Six major controversies on the eve of international tournaments
Football is often fuelled by controversies, and close to any major tournament the pressure only intensifies.
With countries hoping for a smooth build-up, it is always big news when something happens which could scupper their chances.
We’ve taken a look at five examples of controversies which have grabbed the headlines ahead of a World Cup or European Championship.
Just one day before the 2018 World Cup was due to get underway, Spain decided to part ways with their manager after it was announced he had agreed to take over at Real Madrid after the tournament.
The timing of the move came as a huge shock, with the announcement coming two days before their Group B opener against Portugal, with no new manager announced in the immediate aftermath.
“We have been forced to dispense with the national coach,” said Luis Rubiales, the president of the Spanish Football Association. “There’s a way to act that needs to be fulfilled.
“To win is very important, to have the best coach very important, but above everything is acting in the right way. Maybe this is tough now, but in the end it will make us stronger.”
The Spanish federation has decided to sack Julen Lopetegui.
President of Federation, Luis Rubiales, preferred his sacking from the moment he heard Lopetegui was the new RM manager only minutes before the official confirmation yesterday. His position won the debate with players
— Guillem Balague (@GuillemBalague) June 13, 2018
When Roy Keane speaks, people listen. And when Roy Keane called the manager of the national team “a liar” and a “f*cking w*nker” just before the 2002 World Cup, people were definitely listening.
Keane had been unhappy with the Republic of Ireland’s preparations for the tournament and certainly did not hold back in making his feelings clear, with Shay Given later describing his rant as “a total destruction of Mick, personally and professionally”.
Unsurprisingly, Keane was sent home and did not play for Ireland again until McCarthy had left his post in 2002. He later hinted at regret over his actions, saying “it would have been nice to play”.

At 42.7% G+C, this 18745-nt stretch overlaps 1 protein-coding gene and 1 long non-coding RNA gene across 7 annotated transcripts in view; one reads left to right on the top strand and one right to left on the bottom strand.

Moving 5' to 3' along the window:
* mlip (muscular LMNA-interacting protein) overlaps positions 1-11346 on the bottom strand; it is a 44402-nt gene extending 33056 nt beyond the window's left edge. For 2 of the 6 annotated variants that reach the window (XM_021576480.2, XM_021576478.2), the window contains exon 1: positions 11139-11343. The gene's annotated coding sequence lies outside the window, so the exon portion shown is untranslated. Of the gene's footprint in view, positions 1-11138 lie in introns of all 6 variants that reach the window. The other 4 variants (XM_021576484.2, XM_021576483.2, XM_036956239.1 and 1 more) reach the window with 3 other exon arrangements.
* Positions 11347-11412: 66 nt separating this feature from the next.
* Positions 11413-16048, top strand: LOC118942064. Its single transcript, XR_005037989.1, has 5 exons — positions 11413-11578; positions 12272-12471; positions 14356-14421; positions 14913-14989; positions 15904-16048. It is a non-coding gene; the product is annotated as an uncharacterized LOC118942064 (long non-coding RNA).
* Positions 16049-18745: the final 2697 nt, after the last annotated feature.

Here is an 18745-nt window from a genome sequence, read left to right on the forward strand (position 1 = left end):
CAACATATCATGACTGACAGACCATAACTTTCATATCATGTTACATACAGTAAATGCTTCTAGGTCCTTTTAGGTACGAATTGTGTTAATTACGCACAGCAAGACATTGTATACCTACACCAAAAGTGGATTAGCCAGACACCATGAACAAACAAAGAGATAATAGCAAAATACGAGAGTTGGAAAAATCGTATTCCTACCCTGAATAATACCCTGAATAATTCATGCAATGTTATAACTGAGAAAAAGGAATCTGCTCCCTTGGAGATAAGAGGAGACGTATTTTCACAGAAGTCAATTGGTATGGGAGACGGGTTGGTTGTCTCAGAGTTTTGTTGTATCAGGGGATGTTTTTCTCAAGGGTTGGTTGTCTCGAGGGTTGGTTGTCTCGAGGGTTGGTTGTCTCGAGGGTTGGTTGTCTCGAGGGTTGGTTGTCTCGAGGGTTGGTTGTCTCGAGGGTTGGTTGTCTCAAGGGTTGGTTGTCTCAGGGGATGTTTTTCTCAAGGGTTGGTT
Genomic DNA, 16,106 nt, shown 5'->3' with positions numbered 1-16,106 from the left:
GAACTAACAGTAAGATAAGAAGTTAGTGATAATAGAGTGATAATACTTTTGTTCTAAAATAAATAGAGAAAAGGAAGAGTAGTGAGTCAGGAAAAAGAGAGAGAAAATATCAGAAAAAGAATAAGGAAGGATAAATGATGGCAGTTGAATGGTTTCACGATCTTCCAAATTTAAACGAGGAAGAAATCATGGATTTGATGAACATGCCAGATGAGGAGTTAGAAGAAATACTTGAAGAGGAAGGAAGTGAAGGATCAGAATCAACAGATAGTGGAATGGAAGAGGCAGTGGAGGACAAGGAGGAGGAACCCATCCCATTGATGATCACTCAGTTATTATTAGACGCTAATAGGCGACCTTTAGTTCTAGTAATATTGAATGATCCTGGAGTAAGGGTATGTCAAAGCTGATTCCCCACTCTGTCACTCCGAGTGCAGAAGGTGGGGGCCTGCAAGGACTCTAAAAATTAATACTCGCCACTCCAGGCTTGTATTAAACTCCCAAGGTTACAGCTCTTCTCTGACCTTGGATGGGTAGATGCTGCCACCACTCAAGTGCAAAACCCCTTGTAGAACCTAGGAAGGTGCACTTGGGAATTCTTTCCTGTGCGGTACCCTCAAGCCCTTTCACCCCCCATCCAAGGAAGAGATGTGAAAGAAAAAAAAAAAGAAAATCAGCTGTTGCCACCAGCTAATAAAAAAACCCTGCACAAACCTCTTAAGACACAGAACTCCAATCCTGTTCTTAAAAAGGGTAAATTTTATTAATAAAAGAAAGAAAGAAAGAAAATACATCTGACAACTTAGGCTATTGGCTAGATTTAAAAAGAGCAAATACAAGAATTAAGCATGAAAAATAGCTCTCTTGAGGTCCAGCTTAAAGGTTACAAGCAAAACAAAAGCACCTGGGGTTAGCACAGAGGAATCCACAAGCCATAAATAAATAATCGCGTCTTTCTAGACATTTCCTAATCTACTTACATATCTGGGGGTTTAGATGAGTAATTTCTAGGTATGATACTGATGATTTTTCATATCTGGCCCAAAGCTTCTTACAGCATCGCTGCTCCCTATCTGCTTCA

England at Euro 2012
With John Terry facing a charge after allegedly racially abusing Anton Ferdinand, the FA stripped him of his England captaincy, a move which saw Fabio Capello openly criticise the governing body before choosing to resign just months before the tournament.
Roy Hodgson was appointed in May and chose to include Terry to his squad, causing controversy as he refused to pick Rio Ferdinand – even selecting Martin Kelly to replace an injured Gary Cahill in the 23.
Hodgson was heavily criticised and forced to defend his comments, claiming Ferdinand’s omission was purely down to “footballing reasons”, with Ferdinand’s representative Jamie Moralee accusing the manager of “a lack of respect”.
— Rio Ferdinand (@rioferdy5) June 3, 2012
By May 2006, Italian football was in turmoil as a huge scandal was uncovered implicating several top clubs – most notably Juventus – for alleged match-fixing by rigging the appointment of certain referees.
Juve provided five players to Marcello Lippi’s squad, including captain Fabio Cannavaro, playing with the club’s demotion looming.
But despite all the disgrace surrounding the squad and Italian football as a whole, they managed to defy the odds and win the World Cup, just days before Juve’s relegation to Serie B was confirmed.
1982 – Italian match fixing scandal, Italy win the world cup.
2006 – Italian match fixing scandal, Italy win the world cup.
2012 – Euros?
— Ryan Scott (@RLScott96) June 28, 2012
The dentist chair
“I look back on the dentist chair incident before Euro 96, and the way we were castigated by the media for it, and smile,” Paul Ince told us. “It was ridiculous, but it brought us closer together.
“I can understand where the press were coming from to an extent, but it gave us a unity that helped us in the tournament.
“It was a good time to be part of the England set-up and I can’t imagine we will see this current England team being part of a night out like that any time soon! Times have changed and it is all a lot more serious now.”
Certainly, it’s hard to imagine the likes of Harry Kane and co taping themselves to a dentist chair in Hong Kong as bartenders pour spirits down their necks, before strolling back through Heathrow with a plant pot on their head.
Gazza, on the other hand…
“In the Name of Allah, Go,” read one headline after England’s friendly draw against Saudi Arabia ahead of the 1990 World Cup in Italy.
After a barrage of criticism from the press, Robson and the FA announced that he would leave his post after the tournament.
Robson then attracted even further criticism after agreeing to take charge of PSV after the tournament, being branded “unpatriotic”.
England went on a heroic run to the semi-finals, best remembered for Gazza’s tears and the start of all their penalty heartbreak, but the squad returned as heroes, with Robson going on to receive a knighthood.